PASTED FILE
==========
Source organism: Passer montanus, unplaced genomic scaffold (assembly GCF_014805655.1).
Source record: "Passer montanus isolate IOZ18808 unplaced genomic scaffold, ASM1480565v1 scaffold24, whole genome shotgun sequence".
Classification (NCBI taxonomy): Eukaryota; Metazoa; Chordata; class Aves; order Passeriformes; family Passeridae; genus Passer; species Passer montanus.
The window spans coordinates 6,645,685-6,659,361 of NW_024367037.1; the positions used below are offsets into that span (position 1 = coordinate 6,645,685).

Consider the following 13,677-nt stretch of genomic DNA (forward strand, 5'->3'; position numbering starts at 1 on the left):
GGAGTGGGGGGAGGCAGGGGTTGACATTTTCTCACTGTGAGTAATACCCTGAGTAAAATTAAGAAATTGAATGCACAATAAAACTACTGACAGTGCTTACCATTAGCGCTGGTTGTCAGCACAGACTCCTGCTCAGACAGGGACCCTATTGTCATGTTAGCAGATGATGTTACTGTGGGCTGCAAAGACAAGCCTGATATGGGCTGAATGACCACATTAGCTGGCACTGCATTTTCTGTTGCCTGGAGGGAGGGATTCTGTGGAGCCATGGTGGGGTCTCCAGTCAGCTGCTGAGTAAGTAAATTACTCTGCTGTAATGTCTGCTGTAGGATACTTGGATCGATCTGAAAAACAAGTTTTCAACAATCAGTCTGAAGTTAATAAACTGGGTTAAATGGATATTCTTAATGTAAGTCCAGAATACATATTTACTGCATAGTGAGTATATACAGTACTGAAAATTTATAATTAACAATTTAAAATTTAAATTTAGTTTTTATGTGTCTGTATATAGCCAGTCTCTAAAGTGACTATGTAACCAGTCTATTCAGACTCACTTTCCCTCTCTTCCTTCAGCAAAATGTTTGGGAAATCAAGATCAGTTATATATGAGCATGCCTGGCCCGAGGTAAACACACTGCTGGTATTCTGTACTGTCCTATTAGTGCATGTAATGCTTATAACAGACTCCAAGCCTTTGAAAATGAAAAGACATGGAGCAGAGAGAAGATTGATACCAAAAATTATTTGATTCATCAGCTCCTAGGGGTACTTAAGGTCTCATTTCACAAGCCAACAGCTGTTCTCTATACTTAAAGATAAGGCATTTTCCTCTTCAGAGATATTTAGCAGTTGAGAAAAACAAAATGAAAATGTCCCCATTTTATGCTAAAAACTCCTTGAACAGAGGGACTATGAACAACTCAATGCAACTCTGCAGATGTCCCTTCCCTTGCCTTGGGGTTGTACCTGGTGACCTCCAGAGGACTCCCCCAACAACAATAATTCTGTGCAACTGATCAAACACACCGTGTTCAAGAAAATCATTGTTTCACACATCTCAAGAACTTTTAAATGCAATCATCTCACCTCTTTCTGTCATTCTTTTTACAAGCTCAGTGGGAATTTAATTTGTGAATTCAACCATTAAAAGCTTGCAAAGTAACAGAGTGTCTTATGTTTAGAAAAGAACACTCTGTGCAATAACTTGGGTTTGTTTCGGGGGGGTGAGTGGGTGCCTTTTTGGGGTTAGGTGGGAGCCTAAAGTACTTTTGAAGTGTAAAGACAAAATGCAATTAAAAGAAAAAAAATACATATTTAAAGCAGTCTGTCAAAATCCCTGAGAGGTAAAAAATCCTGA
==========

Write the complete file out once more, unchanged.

Source organism: Passer montanus, unplaced genomic scaffold (assembly GCF_014805655.1).
Source record: "Passer montanus isolate IOZ18808 unplaced genomic scaffold, ASM1480565v1 scaffold24, whole genome shotgun sequence".
Classification (NCBI taxonomy): Eukaryota; Metazoa; Chordata; class Aves; order Passeriformes; family Passeridae; genus Passer; species Passer montanus.
The window spans coordinates 6,645,685-6,659,361 of NW_024367037.1; the positions used below are offsets into that span (position 1 = coordinate 6,645,685).

Consider the following 13,677-nt stretch of genomic DNA (forward strand, 5'->3'; position numbering starts at 1 on the left):
GGAGTGGGGGGAGGCAGGGGTTGACATTTTCTCACTGTGAGTAATACCCTGAGTAAAATTAAGAAATTGAATGCACAATAAAACTACTGACAGTGCTTACCATTAGCGCTGGTTGTCAGCACAGACTCCTGCTCAGACAGGGACCCTATTGTCATGTTAGCAGATGATGTTACTGTGGGCTGCAAAGACAAGCCTGATATGGGCTGAATGACCACATTAGCTGGCACTGCATTTTCTGTTGCCTGGAGGGAGGGATTCTGTGGAGCCATGGTGGGGTCTCCAGTCAGCTGCTGAGTAAGTAAATTACTCTGCTGTAATGTCTGCTGTAGGATACTTGGATCGATCTGAAAAACAAGTTTTCAACAATCAGTCTGAAGTTAATAAACTGGGTTAAATGGATATTCTTAATGTAAGTCCAGAATACATATTTACTGCATAGTGAGTATATACAGTACTGAAAATTTATAATTAACAATTTAAAATTTAAATTTAGTTTTTATGTGTCTGTATATAGCCAGTCTCTAAAGTGACTATGTAACCAGTCTATTCAGACTCACTTTCCCTCTCTTCCTTCAGCAAAATGTTTGGGAAATCAAGATCAGTTATATATGAGCATGCCTGGCCCGAGGTAAACACACTGCTGGTATTCTGTACTGTCCTATTAGTGCATGTAATGCTTATAACAGACTCCAAGCCTTTGAAAATGAAAAGACATGGAGCAGAGAGAAGATTGATACCAAAAATTATTTGATTCATCAGCTCCTAGGGGTACTTAAGGTCTCATTTCACAAGCCAACAGCTGTTCTCTATACTTAAAGATAAGGCATTTTCCTCTTCAGAGATATTTAGCAGTTGAGAAAAACAAAATGAAAATGTCCCCATTTTATGCTAAAAACTCCTTGAACAGAGGGACTATGAACAACTCAATGCAACTCTGCAGATGTCCCTTCCCTTGCCTTGGGGTTGTACCTGGTGACCTCCAGAGGACTCCCCCAACAACAATAATTCTGTGCAACTGATCAAACACACCGTGTTCAAGAAAATCATTGTTTCACACATCTCAAGAACTTTTAAATGCAATCATCTCACCTCTTTCTGTCATTCTTTTTACAAGCTCAGTGGGAATTTAATTTGTGAATTCAACCATTAAAAGCTTGCAAAGTAACAGAGTGTCTTATGTTTAGAAAAGAACACTCTGTGCAATAACTTGGGTTTGTTTCGGGGGGGTGAGTGGGTGCCTTTTTGGGGTTAGGTGGGAGCCTAAAGTACTTTTGAAGTGTAAAGACAAAATGCAATTAAAAGAAAAAAAATACATATTTAAAGCAGTCTGTCAAAATCCCTGAGAGGTAAAAAATCCTGA